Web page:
EKKEES TOPPON KI SALAAMI
Nautanki Films, PEN and Shikhar Films’ Ekkees Toppon Ki Salaami (UA) is the story of an honest sweeper and his two dishonest sons. Joshi (Anupam Kher) is a very honest sweeper who works for the municipal corporation. He wants his two sons, Shekhar (Manu Rishi Chadha) and Subhash (Divyendu Sharma), to also embrace honesty but they are epitomes of dishonesty because they feel, dishonesty is the best policy. Subhash aligns with the state’s corrupt chief minister, Daya Shankar Pandey (Rajesh Sharma), much to the heartburn of his principled father.
It is now time for Joshi’s retirement and he is looking forward to the certificate of merit his employers will give him on his last day at work. Meanwhile, his sons, afraid that they would all have to vacate the accommodation provided by the municipal corporation, arrange for funds to pay a wheeler-dealer corporator so that the house could be transferred in their names after their father’s retirement.
As bad luck would have it, Joshi’s senior (Anurag Arora) accuses him of fraud and cheating on the last day of service. Why, even disciplinary action is to be launched against him. Joshi is distraught and dejected. His sons, who’ve paid Rs. 10 lakh to have the house transferred in their names, are scared that their bribe money would go down the drain as the flat would never be theirs because of the disciplinary action being initiated against their father. They try to force their father to sign a letter of apology so that their Rs. 10 lakh would not go to waste. However, the principled father is unwilling to sign. When Subhash forces his father to sign the apology letter by promising to do whatever he desires, Joshi asks him to get him a 21-gun salute, which is reserved for VIPs, as he (Joshi) feels, he has been an ideal citizen of the country. In the heat of the moment, Subhash promises to fulfil his father’s wish, knowing fully well that a 21-gun salute is not for common men. Just then, Joshi passes away as he can’t bear the humiliation hurled upon him.
Subhash’s girlfriend, Tanya (Aditi Sharma), now asks Subhash to fulfil the last wish of his father. Just then, news of the chief minister’s sudden death is announced. It is also announced that his last rites would be performed with a 21-gun salute.
Even as preparations are afoot for the funeral of Joshi, Subhash’s conscience is awakened. He suddenly realises the selflessness of his late father and appreciates the ideals and principles he stood for. He now vows to fulfil his father’s dying wish – a 21-gun salute for him. At first agitated at the younger brother’s far-fetched plan, elder brother Shekhar soon becomes one with Subhash.
How the two dishonest sons of one of the most honest persons of the city move heaven and earth to fulfil their father’s last wish is what the drama is all about.
Rahil Qaazi has penned a message-oriented drama with a good dose of entertainment. It is about the victory of the common man and about living life with complete honesty. No doubt, the screenplay, also written by Rahil Qaazi, is a bit too convenient and resorts to a lot of cinematic liberties but the entertainment quotient keeps the film engaging and engrossing for the audience. The first part of the first half is light and relies on witty dialogues to entertain. The second part of the pre-interval portion becomes very emotional and will make the weak-hearted cry a lot. The scenes in which Joshi is humiliated in the office, and the scenes in which his sons realise the sacrifices made by their father are indeed heart-wrenching. So also are the scenes in which the two sons force their father to sign an apology letter although he has done no wrong!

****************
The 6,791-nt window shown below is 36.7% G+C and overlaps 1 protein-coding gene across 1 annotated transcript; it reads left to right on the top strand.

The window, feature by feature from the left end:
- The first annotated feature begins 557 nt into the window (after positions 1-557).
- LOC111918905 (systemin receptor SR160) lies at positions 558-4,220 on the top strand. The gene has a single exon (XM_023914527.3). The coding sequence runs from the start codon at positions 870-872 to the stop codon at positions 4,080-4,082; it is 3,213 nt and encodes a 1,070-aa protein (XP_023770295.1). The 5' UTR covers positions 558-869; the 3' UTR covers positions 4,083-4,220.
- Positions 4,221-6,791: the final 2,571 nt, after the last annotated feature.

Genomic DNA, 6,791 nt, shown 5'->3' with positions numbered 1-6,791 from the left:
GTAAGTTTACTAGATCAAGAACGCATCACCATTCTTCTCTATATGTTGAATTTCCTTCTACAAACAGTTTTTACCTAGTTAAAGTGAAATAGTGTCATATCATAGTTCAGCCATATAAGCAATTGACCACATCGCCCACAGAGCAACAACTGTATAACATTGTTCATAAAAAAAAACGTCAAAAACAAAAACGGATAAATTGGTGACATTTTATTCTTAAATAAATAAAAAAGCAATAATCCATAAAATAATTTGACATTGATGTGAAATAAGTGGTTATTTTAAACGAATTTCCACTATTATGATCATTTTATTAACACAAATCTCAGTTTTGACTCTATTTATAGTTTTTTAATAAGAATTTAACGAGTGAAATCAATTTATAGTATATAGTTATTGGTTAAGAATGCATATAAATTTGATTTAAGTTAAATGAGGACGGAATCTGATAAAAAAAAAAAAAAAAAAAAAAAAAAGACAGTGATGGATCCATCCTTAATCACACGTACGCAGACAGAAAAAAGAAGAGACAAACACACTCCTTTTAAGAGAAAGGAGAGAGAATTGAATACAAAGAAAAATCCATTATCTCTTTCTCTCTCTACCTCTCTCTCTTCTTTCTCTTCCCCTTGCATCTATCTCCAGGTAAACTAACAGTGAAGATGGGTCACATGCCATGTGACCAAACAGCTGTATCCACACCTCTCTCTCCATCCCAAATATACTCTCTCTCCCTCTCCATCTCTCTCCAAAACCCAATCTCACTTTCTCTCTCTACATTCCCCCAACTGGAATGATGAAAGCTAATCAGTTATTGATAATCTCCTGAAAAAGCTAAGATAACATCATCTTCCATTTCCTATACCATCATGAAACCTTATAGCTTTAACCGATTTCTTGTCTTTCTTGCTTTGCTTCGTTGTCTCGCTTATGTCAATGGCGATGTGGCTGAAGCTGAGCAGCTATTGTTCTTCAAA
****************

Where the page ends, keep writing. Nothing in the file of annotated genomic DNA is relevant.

The post-interval portion becomes a bit too lengthy and long-drawn as also somewhat convenient. Yet, the climax has its share of emotions which are heartwarming. Rahil Qaazi’s dialogues are absolute gems and add to the fun quotient in the light scenes and the emotional drama in the serious scenes.
Anupam Kher does a fantastic job as Joshi and lives the character of the honest sweeper. He is superb. Divyendu Sharma is first-rate as Joshi’s younger son, Subhash. His acting, body language and facial expressions are just too wonderful. Manu Rishi Chadha performs splendidly as Shekhar. He gets into the skin of the character and emotes extraordinarily. Aditi Sharma is supremely natural as Tanya. Rajesh Sharma entertains in the role of chief minister Daya Shankar Pandey. Neha Dhupia is very effective as his mistress, Jayaprabha. Uttara Baokar shines in the role of the chief minister’s mother. Her character as well as acting are entertaining. Supriya Kumari does a truly fine job of Shekhar’s wife. Sudhir Pande provides good entertainment with his natural acting. Bhagwan Tiwari lends very fine support as the security chief at the chief minister’s house. Anurag Arora leaves a mark as Joshi’s senior who is honest like Joshi. Aasif Shaikh is endearing as the television journalist. Anjali Ujwane has her moments as the mother-in-law of Shekhar. Gagan Gupta makes his presence felt as the wheeler-dealer corporator. Others lend great support.
Ravindra Gautam’s direction is excellent. His narrative style keeps the audience involved, engrossed and entertained from the start till the end. Ram Sampath’s music is quite nice. Sandeep Nath’s lyrics are weighty. Pony Verma’s choreography is functional. Ram Sampath’s background music is of a good standard. Sanjay Memane’s cinematography is fine. Wasiq Khan’s production designing is appropriate. Amitabh Shukla and Sanjay Sharma have done a nice job of the editing.
On the whole, Ekkees Toppon Ki Salaami is an entertaining, message-oriented film with a strong emotional base. It has merits but due to its very poor initial, dull promotion and dull pre-Diwali days ahead, it will go largely unnoticed. Even positive word of mouth will not help much so that the film will turn out to be a resounding flop.